- Advanced-engine data used in effort to get job in home country
- Information might have cut research cost $2 billion, U.S. said
An Iranian-born man who shared information on advanced U.S. fighter jet engines in an effort to get a job in his native country was sentenced in Connecticut to more than eight years in prison.
Mozaffar Khazaee, 61, a dual citizen of the U.S. and Iran who worked for three U.S. defense contractors, offered to provide technology that he had stolen from his employers to secure overseas work with state technical universities.
Prosecutors said Khazaee’s scheme began in 2009 when he sent documents containing information relating to the Joint Strike Fighter Program to an unidentified individual in Iran. It continued through 2013, when an investigation began after customs agents discovered manuals, sheets, drawings and data relating to U.S. military jet engines in a shipping container he tried to send to Iran, the government said.
The data would have given Iran a huge boost in engine research and development, cutting its investment in the technology by as much as $2 billion and possibly enhancing the effectiveness of its weapon systems, prosecutors said, citing analyses by the U.S. Air Force and defense contractors.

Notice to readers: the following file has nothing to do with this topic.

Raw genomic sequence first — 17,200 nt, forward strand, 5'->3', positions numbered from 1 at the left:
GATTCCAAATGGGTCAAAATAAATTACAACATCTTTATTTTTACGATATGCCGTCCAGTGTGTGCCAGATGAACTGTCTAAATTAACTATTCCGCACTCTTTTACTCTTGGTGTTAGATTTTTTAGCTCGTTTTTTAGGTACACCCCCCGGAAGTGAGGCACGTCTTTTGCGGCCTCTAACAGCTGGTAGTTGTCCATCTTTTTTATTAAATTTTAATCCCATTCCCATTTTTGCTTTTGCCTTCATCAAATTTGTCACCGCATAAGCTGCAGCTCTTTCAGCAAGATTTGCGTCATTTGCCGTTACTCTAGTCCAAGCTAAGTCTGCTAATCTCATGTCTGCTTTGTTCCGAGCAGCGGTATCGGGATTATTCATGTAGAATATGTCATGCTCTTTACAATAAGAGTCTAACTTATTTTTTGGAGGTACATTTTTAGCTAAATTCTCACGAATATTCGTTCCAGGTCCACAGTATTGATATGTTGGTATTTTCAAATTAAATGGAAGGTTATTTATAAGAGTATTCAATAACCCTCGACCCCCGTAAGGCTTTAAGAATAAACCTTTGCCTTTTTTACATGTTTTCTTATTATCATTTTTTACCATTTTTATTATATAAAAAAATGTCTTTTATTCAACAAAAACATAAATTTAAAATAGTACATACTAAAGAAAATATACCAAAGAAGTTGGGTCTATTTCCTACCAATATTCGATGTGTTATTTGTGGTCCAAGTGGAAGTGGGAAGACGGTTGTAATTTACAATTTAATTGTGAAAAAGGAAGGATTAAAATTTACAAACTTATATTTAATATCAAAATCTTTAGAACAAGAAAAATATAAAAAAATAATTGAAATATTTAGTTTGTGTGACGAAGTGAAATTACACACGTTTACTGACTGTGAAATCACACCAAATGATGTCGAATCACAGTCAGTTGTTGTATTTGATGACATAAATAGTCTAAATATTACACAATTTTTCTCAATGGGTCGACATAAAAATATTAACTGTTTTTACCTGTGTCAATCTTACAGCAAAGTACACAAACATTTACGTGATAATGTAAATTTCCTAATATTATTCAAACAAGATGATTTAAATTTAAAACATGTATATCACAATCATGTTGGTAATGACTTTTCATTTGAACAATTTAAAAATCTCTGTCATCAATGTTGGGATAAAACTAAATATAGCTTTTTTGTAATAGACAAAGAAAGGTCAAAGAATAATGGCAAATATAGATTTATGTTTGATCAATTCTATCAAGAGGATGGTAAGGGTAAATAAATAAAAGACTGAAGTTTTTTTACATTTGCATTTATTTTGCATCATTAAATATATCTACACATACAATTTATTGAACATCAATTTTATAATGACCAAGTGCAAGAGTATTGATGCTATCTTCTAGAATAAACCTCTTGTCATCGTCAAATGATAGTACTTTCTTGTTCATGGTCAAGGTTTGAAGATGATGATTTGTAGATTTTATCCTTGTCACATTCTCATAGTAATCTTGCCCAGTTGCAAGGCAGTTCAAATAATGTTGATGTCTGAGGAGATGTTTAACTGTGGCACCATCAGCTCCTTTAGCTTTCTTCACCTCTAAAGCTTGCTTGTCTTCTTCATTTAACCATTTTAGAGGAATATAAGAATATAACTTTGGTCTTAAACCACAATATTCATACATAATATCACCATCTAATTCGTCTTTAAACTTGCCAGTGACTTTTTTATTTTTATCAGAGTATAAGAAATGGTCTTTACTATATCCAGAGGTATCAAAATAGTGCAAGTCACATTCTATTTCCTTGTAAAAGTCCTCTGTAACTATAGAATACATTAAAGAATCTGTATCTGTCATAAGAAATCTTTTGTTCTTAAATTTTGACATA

Khazaee was arrested at Newark Liberty International Airport in New Jersey in January 2014 before boarding a flight to Iran. He pleaded guilty to violating federal arms-export control law in February and Friday was sentenced to 97 months in prison by U.S. District Judge Vanessa L. Bryant in Hartford, Connecticut.
The case is U.S. v. Khazaee, 3:14-cr-00009, U.S. District Court, District of Connecticut (Hartford).